The very first ruling body of Sumer that has historical verification is the First Dynasty of Kish. The earliest ruler mentioned is Etana of Kish, who, in a document from the time, is credited as having “stabilized all the lands.” One thousand years later, Etana would be memorialized in a poem that told of his adventures in heaven.
Recommended for you
The most famous of the early Sumerian rulers is Gilgamesh, king of Uruk, who took control around 2700 B.C. and is still remembered for his fictional adventures in the Epic of Gilgamesh, the first epic poem in history and inspiration for later Roman and Greek myths and Biblical stories.
A devastating flood in the region was used as a pivotal point in the epic poem and later reused in the Old Testament story of Noah.
Sumerian Power Struggles
Somewhere around 2600 B.C., a power struggle erupted between the leaders of Kish, Erech and Ur, which set off a “musical-chairs” scenario of rulers for the region for the next 400 years.
The first conflict resulted in the kingdom of Awan seizing control and shifting the ruling body outside of Sumer until the kingship was returned to the Kish.
The Kish kept control briefly until the rise of Uruk King Enshakushanna, whose brief dynasty was followed by Adabian conqueror Lugalannemundu, who held power for 90 years and is said to have expanded his kingdom up to the Mediterranean. Lugalannemundu also conquered the Gutian people, who lived in the Eastern Iraqi mountains and who would later come to rule Sumer.
In 2500 B.C. the only woman to rule the Sumerians, Kubaba, took the throne. She is the only female listed on the Sumerian King List, which names all rulers of Sumer and their accomplishments. Kubaba’s son, Puzur-Suen, eventually reigned, bringing in the fourth dynasty of Kish, following a brief ascendency of Unzi, the first in the Akshak Dynasty.
This last Kish dynasty ruled for a century before Uruk king Lugal-zage-si ruled for 25 years before Sargon took control in 2234.
Sargon was an Akkadian whose past is shrouded in legends that some claim were ignited by Sargon himself. The claim is that he was the secret child of a high priestess who placed him in a basket and cast him off into a river, a story that was later utilized for Moses in the Old Testament.
Sumerian tradition says that Sargon was the son of a gardener who rose to the position of cupbearer for Ur-Zababa, king of Kish, which was not a servant position but a high official.
Ur-Zababa was defeated by the king of Uruk, who was, in turn, overtaken by Sargon. Sargon followed that victory by seizing the cities of Ur, Umma and Lagash, and establishing himself as ruler. His militaristic reign reached to the Persian Gulf.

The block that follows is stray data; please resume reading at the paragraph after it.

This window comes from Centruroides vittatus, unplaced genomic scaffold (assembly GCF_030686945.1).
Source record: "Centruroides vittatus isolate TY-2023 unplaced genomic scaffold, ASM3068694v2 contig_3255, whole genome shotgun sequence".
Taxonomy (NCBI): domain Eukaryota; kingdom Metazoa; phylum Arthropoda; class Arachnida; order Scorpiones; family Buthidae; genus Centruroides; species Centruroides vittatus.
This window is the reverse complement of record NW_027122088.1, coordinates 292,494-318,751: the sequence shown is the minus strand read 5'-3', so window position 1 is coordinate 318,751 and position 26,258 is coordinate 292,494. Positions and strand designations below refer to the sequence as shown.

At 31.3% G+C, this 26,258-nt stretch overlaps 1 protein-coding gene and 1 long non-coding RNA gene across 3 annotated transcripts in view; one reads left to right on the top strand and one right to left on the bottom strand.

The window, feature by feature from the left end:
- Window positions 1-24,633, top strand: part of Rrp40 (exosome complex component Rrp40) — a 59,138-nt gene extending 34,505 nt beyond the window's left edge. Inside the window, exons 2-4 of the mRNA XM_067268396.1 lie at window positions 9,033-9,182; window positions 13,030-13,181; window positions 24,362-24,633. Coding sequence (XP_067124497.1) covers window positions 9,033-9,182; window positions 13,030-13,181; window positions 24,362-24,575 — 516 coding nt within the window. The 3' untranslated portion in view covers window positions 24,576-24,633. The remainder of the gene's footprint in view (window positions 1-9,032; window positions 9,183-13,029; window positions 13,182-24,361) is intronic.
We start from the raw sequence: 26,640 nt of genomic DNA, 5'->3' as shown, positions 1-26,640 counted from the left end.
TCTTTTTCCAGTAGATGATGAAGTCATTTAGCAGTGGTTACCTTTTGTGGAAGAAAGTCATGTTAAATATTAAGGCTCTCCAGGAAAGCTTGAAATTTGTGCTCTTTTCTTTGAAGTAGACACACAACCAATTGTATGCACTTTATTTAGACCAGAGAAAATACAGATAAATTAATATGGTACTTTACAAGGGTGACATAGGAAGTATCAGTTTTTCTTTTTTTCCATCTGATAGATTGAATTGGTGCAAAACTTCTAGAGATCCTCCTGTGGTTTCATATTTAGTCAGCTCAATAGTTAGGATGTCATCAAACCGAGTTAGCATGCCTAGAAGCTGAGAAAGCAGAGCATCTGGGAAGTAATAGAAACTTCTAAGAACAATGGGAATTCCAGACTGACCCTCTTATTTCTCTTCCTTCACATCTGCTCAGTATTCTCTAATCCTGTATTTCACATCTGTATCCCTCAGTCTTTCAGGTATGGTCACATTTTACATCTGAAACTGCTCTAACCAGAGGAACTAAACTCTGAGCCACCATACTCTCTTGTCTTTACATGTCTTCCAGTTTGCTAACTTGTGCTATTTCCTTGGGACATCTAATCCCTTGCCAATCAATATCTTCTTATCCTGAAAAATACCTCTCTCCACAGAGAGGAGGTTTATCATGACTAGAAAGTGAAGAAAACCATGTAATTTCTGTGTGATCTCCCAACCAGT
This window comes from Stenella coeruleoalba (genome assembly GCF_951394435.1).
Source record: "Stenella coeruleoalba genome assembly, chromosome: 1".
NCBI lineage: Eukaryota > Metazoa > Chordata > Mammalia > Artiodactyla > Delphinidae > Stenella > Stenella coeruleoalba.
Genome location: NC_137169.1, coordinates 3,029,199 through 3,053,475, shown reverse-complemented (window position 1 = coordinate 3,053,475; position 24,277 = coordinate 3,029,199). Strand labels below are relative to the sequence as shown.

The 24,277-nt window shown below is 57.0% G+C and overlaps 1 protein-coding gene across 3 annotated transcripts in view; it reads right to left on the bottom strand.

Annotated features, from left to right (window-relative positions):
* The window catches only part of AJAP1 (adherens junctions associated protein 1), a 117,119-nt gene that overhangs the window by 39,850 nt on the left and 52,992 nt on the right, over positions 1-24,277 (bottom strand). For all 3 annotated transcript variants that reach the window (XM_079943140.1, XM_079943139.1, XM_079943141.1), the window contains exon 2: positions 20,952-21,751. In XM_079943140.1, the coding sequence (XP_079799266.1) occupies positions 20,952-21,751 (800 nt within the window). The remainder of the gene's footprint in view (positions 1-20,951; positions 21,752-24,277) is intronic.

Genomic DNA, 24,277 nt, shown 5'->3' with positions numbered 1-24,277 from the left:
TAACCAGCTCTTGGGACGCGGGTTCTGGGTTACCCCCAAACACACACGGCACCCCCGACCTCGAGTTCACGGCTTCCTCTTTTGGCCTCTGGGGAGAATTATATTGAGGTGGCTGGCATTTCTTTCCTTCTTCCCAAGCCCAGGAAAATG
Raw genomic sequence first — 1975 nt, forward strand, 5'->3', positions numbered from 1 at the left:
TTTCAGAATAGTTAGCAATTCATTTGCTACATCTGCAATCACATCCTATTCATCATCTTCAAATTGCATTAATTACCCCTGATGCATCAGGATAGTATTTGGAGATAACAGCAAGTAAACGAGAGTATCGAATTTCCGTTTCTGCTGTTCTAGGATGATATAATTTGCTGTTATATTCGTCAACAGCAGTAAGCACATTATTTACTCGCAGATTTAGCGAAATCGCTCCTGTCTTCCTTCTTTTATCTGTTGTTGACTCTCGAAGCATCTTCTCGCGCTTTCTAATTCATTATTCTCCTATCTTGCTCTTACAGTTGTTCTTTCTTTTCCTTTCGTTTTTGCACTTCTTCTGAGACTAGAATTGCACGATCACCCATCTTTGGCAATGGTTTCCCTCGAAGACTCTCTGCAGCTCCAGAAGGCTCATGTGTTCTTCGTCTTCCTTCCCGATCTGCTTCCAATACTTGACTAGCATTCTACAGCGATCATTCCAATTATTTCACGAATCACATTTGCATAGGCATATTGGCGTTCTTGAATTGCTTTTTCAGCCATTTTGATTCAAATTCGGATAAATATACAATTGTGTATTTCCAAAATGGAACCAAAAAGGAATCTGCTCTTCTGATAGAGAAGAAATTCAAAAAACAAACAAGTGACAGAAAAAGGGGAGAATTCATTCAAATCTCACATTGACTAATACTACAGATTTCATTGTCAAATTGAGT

Sargon built the city of Agade as his base, south of Kish, which became an important center in the ancient world and a prominent port. Agade was also home to Sargon’s army, which is considered the first organized standing army in history and the earliest to use chariots in warfare.
Sargon took control of the religious cultures of the Akkadians and the Sumerians, making his daughter Enhedu-anna the head priestess of the moon god cult of Ur. Enheduanna is best remembered for her transcriptions of temple hymns, which she also wrote and preserved in her writings.
Sargon ruled for 50 years, and after his death, his son Rimush faced widespread rebellion and was killed. Rimush’s brother Manishtushu met the same fate.
Sargon’s grandson, Naram-Sin, took the throne in 2292 B.C. Naram-Sin considered himself divine and was leveled with charges of sacrilege.
The Gutians invaded in 2193 B.C. following the reign of the last Akkadian king, Naram-Sin’s son Sharkalisharri. Their era is marked by decentralized chaos and neglect. It was during Gutian reign that the grand city of Agade decayed into wreckage and disappeared from history.
The final gasp of Sumer leadership came in 2100 B.C. when Utuhegal, king of Ur, overthrew the Gutians. Utuhegal’s reign was brief, with Ur-Nammu, the former governor of Ur, taking the throne, starting a dynasty that would rule for about a century.
Ur-Nammu was known as a builder. Figurines from the time depict him carrying building materials. During his reign, he started massive projects to build walls around his capital city, to create more irrigation canals, construct new temples and rebuild old ones.
Ur-Nammu also did the considerable work of constructing an organized and complicated legal code that is considered the first in history. Its purpose was to ensure that everyone in the kingdom, no matter what city they lived in, received the same justice and punishments, rather than rely on the whims of individual governors.
Ur-Nammu also created an organized school system for state administrators. Called the Edubba, it kept an archive of clay tablets for learning.
What Happened to Sumer?
In 2004 B.C., the Elamites stormed Ur and took control. At the same time, Amorites had begun overtaking the Sumerian population.
The ruling Elamites were eventually absorbed into Amorite culture, becoming the Babylonians and marking the end of the Sumerians as a distinct body from the rest of Mesopotamia.
The Sumerians. Samuel Noah Kramer.
Ancient Mesopotamia: Leo Oppenheim.
Sumer: Cities of Eden. Denise Dersin, Charles J. Hagner, Darcie Conner Johnston.
FACT CHECK: We strive for accuracy and fairness. But if you see something that doesn’t look right, click here to contact us!
Subscribe for fascinating stories connecting the past to the present.